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Doug Osborn

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Everything posted by Doug Osborn

  1. I have a brief exterior shoot scheduled this week. It's an exterior courthouse interview so I only have one chance to get it right. My "go to" exterior mic is a Schoeps cmit5u. Humidity for this shoot is predicted between 54% to 40% so I'm not worried about any sort of humidity issues, and the weather forecast is around 20 degrees. I'm wondering if anybody has experienced any issues with their cmit 5u in cold temperatures. I also have a Sennheiser MKH-50 that I normally use for run 'n gun situations or higher humidity environments. Which mic would you give the nod to?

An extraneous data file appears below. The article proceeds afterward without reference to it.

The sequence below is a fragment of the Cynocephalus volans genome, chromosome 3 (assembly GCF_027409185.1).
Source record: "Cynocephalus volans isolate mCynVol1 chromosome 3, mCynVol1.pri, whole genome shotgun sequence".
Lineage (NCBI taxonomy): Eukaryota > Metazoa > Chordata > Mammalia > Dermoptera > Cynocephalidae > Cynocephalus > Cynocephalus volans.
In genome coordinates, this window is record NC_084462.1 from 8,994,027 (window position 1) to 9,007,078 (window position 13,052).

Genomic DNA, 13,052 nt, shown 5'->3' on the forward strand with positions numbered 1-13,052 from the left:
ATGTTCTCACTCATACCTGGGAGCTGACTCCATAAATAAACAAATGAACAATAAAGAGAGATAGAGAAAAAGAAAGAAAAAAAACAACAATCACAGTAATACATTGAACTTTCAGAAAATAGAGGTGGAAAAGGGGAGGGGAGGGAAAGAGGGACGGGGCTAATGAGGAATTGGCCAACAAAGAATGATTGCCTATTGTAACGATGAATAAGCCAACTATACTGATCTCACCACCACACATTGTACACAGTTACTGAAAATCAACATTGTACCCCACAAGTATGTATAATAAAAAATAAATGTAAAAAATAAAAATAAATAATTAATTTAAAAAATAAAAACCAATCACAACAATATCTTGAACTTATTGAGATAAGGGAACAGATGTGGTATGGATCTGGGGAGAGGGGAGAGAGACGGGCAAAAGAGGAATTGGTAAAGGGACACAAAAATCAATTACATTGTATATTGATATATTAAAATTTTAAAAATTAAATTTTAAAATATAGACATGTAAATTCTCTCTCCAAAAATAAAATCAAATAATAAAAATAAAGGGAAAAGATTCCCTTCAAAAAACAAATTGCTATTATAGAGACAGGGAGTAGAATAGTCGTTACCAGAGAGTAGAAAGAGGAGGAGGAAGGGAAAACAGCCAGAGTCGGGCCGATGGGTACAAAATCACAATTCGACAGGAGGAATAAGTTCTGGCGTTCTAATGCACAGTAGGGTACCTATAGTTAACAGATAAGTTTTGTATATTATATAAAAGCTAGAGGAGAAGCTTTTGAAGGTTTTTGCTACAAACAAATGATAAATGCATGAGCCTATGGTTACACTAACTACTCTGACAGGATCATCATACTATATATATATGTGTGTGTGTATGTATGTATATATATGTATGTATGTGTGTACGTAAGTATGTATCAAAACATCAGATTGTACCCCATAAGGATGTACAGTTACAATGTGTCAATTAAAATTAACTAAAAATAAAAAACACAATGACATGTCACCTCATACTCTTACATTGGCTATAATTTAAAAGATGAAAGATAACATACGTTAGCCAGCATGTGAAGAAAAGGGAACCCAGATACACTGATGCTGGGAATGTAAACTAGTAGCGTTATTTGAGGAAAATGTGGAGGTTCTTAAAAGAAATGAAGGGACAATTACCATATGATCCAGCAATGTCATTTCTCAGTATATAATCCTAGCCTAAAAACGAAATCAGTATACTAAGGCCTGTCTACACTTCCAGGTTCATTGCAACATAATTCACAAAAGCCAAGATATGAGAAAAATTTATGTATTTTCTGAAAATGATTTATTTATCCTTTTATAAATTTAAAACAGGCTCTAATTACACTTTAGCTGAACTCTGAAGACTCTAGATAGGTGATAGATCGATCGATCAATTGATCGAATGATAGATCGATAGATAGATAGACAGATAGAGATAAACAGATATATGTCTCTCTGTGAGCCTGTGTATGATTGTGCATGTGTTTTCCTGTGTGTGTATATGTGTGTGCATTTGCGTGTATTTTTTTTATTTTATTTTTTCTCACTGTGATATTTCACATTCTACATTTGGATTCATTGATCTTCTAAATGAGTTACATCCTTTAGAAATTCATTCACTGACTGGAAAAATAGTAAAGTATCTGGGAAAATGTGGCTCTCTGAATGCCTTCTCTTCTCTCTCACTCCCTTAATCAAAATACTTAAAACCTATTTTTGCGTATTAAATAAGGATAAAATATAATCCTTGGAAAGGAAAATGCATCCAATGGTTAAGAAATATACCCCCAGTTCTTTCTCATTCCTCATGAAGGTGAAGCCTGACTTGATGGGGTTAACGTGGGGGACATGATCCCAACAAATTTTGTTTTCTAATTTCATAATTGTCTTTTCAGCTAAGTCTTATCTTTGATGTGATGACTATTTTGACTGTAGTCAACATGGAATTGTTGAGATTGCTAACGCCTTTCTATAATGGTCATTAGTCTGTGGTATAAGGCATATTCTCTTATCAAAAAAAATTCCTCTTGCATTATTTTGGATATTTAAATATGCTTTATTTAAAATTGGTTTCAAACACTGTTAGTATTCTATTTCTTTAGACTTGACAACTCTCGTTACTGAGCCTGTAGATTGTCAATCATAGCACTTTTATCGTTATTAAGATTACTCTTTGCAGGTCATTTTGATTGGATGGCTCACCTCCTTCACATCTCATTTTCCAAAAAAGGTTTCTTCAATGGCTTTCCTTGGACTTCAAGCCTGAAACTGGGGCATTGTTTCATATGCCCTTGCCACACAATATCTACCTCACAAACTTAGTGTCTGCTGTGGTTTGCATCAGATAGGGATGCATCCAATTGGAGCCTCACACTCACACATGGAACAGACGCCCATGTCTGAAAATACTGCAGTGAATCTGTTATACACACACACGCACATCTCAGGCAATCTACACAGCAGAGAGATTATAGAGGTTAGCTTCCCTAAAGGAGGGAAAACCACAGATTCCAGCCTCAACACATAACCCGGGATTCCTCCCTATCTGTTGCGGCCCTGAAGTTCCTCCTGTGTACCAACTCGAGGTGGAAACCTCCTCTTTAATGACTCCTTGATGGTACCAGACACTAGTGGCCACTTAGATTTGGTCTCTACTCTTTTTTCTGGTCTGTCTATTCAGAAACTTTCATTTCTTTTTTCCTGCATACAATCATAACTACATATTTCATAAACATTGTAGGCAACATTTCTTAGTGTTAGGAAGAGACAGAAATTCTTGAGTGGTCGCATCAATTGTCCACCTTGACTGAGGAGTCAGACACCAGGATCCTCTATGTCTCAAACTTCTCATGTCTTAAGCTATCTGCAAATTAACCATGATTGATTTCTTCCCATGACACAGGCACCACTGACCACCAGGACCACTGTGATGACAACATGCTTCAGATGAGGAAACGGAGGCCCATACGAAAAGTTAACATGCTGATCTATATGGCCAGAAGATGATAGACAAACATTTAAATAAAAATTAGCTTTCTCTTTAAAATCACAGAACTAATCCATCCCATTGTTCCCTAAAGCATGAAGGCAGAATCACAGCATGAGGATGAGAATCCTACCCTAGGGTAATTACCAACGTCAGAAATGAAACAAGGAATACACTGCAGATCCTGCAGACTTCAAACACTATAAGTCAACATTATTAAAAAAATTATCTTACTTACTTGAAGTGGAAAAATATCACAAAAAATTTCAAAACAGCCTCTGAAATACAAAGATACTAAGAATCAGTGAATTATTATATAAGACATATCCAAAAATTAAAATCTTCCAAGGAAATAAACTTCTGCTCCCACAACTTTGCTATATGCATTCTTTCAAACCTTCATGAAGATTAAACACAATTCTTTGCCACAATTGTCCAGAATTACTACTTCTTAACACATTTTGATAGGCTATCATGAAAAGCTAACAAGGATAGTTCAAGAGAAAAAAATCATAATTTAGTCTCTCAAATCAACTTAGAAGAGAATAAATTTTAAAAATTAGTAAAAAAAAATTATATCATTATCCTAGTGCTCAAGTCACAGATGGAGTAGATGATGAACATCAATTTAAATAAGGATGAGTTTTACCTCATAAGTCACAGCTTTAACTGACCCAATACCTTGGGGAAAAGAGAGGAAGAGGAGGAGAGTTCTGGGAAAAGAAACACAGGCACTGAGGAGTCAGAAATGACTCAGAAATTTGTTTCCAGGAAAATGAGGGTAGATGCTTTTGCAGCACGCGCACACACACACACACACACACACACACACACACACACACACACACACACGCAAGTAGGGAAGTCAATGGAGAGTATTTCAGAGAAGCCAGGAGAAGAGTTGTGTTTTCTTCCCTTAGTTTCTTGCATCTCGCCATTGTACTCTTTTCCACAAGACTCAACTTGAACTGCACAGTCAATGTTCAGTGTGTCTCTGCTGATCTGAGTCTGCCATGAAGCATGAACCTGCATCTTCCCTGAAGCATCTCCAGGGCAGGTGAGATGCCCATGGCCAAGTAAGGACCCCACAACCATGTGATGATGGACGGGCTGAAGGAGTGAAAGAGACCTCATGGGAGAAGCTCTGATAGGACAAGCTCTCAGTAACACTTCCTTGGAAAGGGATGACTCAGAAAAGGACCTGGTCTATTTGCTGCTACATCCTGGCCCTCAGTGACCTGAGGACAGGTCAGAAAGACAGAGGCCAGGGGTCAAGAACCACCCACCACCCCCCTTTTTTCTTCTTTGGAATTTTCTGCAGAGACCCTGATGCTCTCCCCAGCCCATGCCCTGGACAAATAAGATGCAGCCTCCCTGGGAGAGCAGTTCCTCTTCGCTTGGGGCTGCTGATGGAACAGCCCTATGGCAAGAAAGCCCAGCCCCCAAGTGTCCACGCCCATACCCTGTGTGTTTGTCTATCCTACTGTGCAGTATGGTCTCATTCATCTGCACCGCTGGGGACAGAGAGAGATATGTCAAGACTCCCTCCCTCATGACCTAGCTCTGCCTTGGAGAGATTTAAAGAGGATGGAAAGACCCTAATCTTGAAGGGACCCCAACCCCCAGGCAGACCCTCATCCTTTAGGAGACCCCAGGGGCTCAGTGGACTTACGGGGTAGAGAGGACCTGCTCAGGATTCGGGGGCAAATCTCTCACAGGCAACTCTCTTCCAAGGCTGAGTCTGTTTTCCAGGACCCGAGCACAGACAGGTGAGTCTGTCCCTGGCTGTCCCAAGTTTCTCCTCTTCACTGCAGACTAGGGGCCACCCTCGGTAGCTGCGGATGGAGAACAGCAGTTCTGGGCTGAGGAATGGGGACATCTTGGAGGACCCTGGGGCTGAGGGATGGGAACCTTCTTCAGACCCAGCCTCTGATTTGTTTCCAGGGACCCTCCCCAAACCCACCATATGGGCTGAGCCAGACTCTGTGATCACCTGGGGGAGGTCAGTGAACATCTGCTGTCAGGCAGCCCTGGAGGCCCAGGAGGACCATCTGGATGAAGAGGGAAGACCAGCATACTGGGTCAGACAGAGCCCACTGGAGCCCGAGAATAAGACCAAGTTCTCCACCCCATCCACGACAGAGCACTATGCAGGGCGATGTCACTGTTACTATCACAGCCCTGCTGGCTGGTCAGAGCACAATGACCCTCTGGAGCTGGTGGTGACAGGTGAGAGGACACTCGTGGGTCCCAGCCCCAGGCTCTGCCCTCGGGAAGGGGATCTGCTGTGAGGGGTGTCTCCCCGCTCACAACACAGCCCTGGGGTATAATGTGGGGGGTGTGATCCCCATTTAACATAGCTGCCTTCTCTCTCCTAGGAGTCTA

2. I used the K-Tek K-SSM mount with a Sanken CS-1 for 7 years without any issues. It came as a combo package with the then totally brand new Fuzzy slip on Zeppelin (I got the third one off of the production line) with the soft rubber mounts. That being said it was used almost exclusively for interior and exterior locked down interviews, rarely any run and gun work. You can use the softer suspenders but you might encounter support issues depending on your choice of wind suppression. Here's Manfred Klemme's personal response on DVInfo.net in a 2005 post: "Hi... Hopefully I can shed a bit of light on the subject. When I decided to design the "perfect" shock mount I had it in three models. The first model was the K-SM (K-Tek Shock Mount) .. This was sized to fit most microphones (4073A, 416 etc). I also had a short version K-SSM (K-Tek Short Shock Mount) and a long version K-LSM (K-Tek Long Shock Mount) The K-SM was the first one introduced and fit the bill for most customers. It has been a very succesful product. The K-SSM was shown in prototype form to the Sonodore people in the Netherlands. It was put into production as an OEM shock mount for their very high end microphones. When Sanken introduced the CS1 I felt that the K-SSM would make the ideal shock mount for it as well. So we also manufacture the K-SSM with the Sanken logo for them. These shock mounts all use the same rubber which was very carefully chosen to support microphones securely while providing superior shock isolation. Glenn Trew suggested that a softer rubber (Shore 30 rathet than 40) would provide even better isolation for the Sanken CS1. As this microphone is very light it made sense. Tne soft rubber in the K-SSM does in fact provide better shock isolation for the CS1. BUT it is at the expense of support!! A heavy wind screen such as the Lightwave or the Rycote will cause too much sag in the mount and it is possible that the windscreen will bang against the front of the shock mount. SO.... For most microphones .. use the K-SM For short microphones such as the CS1 use the K-SSM We have not yet introduced the Long Shock Mount.... and we might not need to. If you are willing to put up with the sagging microphone to achieve the best isolation specify "SOFT RUBBER" on your order. We supply normal rubber unless requested. Now that we are manufacturing ZEPPELIN Fuzzy windscreens it is possible to have the best of both. The K-SM or K-SSM with soft rubber is much more useable with the very light weight K-Tek ZEPPELIN fuzzy slip on windscreen. Our Fuzzy windscreen shock mount combination unit uses the soft rubber as standard. Hopefully this will not be construed as commercial, but I thought that it was time to relieve some of the confusion." Thanks, Manfred What sort of wind suppression system do you intend to use on your CS-1e? That may have more of a bearing on the suspension mount you choose.